Study Initiative 42 and 42A Before Nov. 3rd Election

Initiative 42 and the Legislative Alternative 42A are a ballot initiatives to change Mississippi’s Constitution with respect to public education. The ballot is long and detailed so every voter must study this issue before voting November 3rd. The specific changes to the State Constitution can be studied here.

The anticipated results or consequences vary widely.  Proponents say Initiative 42 will require the Legislature to fully fund MAEP (the State’s funding formula for public schools) and phase it in over a number of years based upon state tax revenues.  Opponents say Initiative 42 will seriously impact the state budget, reduce other state services including public universities and community colleges, and could tie-up all kinds of education issues in the courts.

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House passes several Senate bills

With March 11th being the deadline for the House to take action on bills and constitutional amendments originating in the Senate, several significant issues were settled.  From the House of Representatives Weekly Summary, the following issues were approved:

Senate Bill 2389 is an Article V vehicle to amend the U.S. Constitution to require a balanced federal budget and limit the ability of Congress to raise the debt limit without states’ approval. The bill was passed by the House but not without some contention between Democrats and Republicans.

Senate Bill 2695, the “Special Needs Bill,” was passed to set-up a pilot program to give parents of special needs students allotments (or vouchers up to $6,500) to can seek the educational opportunities appropriate and best suited for their children’s specific situation.

Senate Bill 2161 establishes a commission to study Common Core State Standards, determine suitability for Mississippi school children, and present recommendations to the State Board of Education.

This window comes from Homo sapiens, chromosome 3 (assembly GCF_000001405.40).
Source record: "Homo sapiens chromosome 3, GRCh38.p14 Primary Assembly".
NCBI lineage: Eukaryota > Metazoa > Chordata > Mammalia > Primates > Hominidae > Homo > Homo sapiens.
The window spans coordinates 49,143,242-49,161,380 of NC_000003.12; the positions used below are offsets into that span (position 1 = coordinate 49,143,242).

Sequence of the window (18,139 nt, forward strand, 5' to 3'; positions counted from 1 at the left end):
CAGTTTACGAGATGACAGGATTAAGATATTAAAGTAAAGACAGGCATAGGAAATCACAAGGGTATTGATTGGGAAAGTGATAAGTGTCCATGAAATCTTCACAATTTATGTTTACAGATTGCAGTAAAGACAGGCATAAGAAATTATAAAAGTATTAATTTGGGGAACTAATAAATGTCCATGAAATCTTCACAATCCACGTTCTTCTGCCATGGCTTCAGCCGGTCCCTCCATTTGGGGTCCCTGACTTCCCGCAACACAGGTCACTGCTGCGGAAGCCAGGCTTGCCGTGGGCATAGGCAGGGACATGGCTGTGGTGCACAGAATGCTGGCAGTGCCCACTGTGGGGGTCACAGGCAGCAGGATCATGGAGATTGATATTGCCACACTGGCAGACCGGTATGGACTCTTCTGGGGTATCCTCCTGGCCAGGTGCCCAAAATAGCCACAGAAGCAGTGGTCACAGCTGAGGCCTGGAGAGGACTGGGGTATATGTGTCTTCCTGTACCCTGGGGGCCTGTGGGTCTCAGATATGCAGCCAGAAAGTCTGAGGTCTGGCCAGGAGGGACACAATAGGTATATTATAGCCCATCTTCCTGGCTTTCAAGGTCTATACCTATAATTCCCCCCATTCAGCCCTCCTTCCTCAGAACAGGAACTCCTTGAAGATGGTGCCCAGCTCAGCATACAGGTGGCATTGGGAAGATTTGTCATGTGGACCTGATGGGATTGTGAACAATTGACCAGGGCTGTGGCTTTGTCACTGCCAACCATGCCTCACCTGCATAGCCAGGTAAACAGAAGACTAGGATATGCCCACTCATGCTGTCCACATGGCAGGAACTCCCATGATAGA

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MAEP Initiative 42 on 2015 Ballot

By gathering enough signatures, MAEP proponents have placed Initiative 42 on the 2015 General Election ballot. Per the Secretary of State press release, “Initiative #42 seeks to amend the State Constitution to require the full funding of education and grant the Chancery Court of Hinds County the power to enforce the full funding of education with appropriate injunctive relief.”

Currently, the Mississippi State Constitution entrusts education funding to the State Legislature.  Section 201, states “The Legislature shall, by general law, provide for the establishment, maintenance and support of free public schools upon such conditions and limitations as the Legislature may prescribe.”

The 2015 ballot will simply read, “Should the state be required to provide for the establishment, maintenance and support of an adequate and efficient system of free public schools?”

However, Initiative 42 will amend Section 201 of State Constitution to read as follows: “To protect each child’s fundamental right to educational opportunity, the State shall, provide for the establishment, maintenance and support of an adequate and efficient system of free public schools. The chancery courts of this State shall have the power to enforce this section with appropriate injunctive relief.”

MAEP is a formula adopted by the State Legislature (MS Code § 37-151-7) in 1997 to define funding levels for public education in Mississippi. Of the $6 Billion 2014 state budget, education received about $2.4 Billion.  Fully funding MAEP would require 10-15% more funding and has been fully funded twice since it’s adoption.

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Busy April Fools’ Day for State Legislature

The Mississippi Legislature had a busy day and passed several bills despite some significant opposition to several of them.  Below are the bills that have been sent to Gov. Phil Bryant for signature with some comments from Twitter.

Senate Bill 2681, Mississippi Religious Freedom Restoration Act, received significant opposition and was labeled as discriminatory.  A similar bill in Arizona raised national attention but was ultimately vetoed by Gov. Jan Brewer.  Mississippi Center for Public Policy (MCPP) had several interesting comments:

SB 2681 wasn’t passed without some objections:

Remarkably, House Bill 1400, which prohibits abortion after 20-weeks, passed both the House and Senate and Gov. Bryant is ready to sign into law:

What some are calling a compromise, House Bill 504, Teacher Pay Raise, will provide for pay raises based on meritorious achievement.  Few are entirely satisfied but many are thankful to have passed something including Mississippi Delta Sen. Derrick Simmons:

Sen. Brice Wiggins of Pascagoula authored and pushed forward Senate Bill 2579, Marine Resources and Accountability and Reorganization Act, to reform the Department of Marine Resources (DMR) after widespread corruption was discovered recently in the organization.

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